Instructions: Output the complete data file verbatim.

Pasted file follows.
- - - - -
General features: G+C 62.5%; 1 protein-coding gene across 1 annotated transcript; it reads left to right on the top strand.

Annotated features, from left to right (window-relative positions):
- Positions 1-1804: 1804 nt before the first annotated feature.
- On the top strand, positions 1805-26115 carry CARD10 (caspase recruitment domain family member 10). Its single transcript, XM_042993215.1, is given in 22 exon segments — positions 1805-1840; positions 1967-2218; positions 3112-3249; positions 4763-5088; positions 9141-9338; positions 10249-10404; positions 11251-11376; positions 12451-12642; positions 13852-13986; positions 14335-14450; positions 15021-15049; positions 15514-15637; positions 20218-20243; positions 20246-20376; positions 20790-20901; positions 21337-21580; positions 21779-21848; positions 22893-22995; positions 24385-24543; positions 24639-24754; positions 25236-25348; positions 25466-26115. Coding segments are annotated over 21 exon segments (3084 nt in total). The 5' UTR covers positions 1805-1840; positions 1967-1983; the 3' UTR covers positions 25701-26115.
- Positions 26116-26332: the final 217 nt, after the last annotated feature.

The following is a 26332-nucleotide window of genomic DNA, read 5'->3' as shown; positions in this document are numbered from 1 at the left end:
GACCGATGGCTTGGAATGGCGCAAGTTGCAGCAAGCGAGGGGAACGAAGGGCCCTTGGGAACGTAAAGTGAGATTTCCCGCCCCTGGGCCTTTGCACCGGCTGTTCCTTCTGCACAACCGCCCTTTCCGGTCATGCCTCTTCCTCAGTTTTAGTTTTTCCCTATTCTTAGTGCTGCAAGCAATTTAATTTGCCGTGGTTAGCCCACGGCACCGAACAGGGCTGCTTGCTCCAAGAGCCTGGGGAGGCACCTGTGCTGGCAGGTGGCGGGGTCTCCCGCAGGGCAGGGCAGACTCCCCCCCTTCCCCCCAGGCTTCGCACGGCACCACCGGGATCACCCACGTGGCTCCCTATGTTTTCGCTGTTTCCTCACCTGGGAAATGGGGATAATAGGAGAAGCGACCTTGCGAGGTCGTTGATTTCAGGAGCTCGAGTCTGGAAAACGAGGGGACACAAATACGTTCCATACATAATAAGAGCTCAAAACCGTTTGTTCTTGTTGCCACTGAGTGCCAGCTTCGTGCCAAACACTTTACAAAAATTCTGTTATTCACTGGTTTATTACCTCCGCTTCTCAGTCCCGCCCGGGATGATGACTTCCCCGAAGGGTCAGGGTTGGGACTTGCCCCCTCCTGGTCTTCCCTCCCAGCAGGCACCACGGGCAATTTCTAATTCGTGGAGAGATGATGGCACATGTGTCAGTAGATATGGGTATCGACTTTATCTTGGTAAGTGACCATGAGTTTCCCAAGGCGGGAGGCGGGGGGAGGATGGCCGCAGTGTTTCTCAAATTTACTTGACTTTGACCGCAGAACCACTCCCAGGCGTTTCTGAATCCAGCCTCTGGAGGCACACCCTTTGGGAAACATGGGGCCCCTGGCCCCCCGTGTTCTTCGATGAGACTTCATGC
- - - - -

General features: G+C 62.5%; 1 protein-coding gene across 1 annotated transcript; it reads left to right on the top strand.

Annotated features, from left to right (window-relative positions):
- Positions 1-1804: 1804 nt before the first annotated feature.
- On the top strand, positions 1805-26115 carry CARD10 (caspase recruitment domain family member 10). Its single transcript, XM_042993215.1, is given in 22 exon segments — positions 1805-1840; positions 1967-2218; positions 3112-3249; positions 4763-5088; positions 9141-9338; positions 10249-10404; positions 11251-11376; positions 12451-12642; positions 13852-13986; positions 14335-14450; positions 15021-15049; positions 15514-15637; positions 20218-20243; positions 20246-20376; positions 20790-20901; positions 21337-21580; positions 21779-21848; positions 22893-22995; positions 24385-24543; positions 24639-24754; positions 25236-25348; positions 25466-26115. Coding segments are annotated over 21 exon segments (3084 nt in total). The 5' UTR covers positions 1805-1840; positions 1967-1983; the 3' UTR covers positions 25701-26115.
- Positions 26116-26332: the final 217 nt, after the last annotated feature.

The following is a 26332-nucleotide window of genomic DNA, read 5'->3' as shown; positions in this document are numbered from 1 at the left end:
GACCGATGGCTTGGAATGGCGCAAGTTGCAGCAAGCGAGGGGAACGAAGGGCCCTTGGGAACGTAAAGTGAGATTTCCCGCCCCTGGGCCTTTGCACCGGCTGTTCCTTCTGCACAACCGCCCTTTCCGGTCATGCCTCTTCCTCAGTTTTAGTTTTTCCCTATTCTTAGTGCTGCAAGCAATTTAATTTGCCGTGGTTAGCCCACGGCACCGAACAGGGCTGCTTGCTCCAAGAGCCTGGGGAGGCACCTGTGCTGGCAGGTGGCGGGGTCTCCCGCAGGGCAGGGCAGACTCCCCCCCTTCCCCCCAGGCTTCGCACGGCACCACCGGGATCACCCACGTGGCTCCCTATGTTTTCGCTGTTTCCTCACCTGGGAAATGGGGATAATAGGAGAAGCGACCTTGCGAGGTCGTTGATTTCAGGAGCTCGAGTCTGGAAAACGAGGGGACACAAATACGTTCCATACATAATAAGAGCTCAAAACCGTTTGTTCTTGTTGCCACTGAGTGCCAGCTTCGTGCCAAACACTTTACAAAAATTCTGTTATTCACTGGTTTATTACCTCCGCTTCTCAGTCCCGCCCGGGATGATGACTTCCCCGAAGGGTCAGGGTTGGGACTTGCCCCCTCCTGGTCTTCCCTCCCAGCAGGCACCACGGGCAATTTCTAATTCGTGGAGAGATGATGGCACATGTGTCAGTAGATATGGGTATCGACTTTATCTTGGTAAGTGACCATGAGTTTCCCAAGGCGGGAGGCGGGGGGAGGATGGCCGCAGTGTTTCTCAAATTTACTTGACTTTGACCGCAGAACCACTCCCAGGCGTTTCTGAATCCAGCCTCTGGAGGCACACCCTTTGGGAAACATGGGGCCCCTGGCCCCCCGTGTTCTTCGATGAGACTTCATGC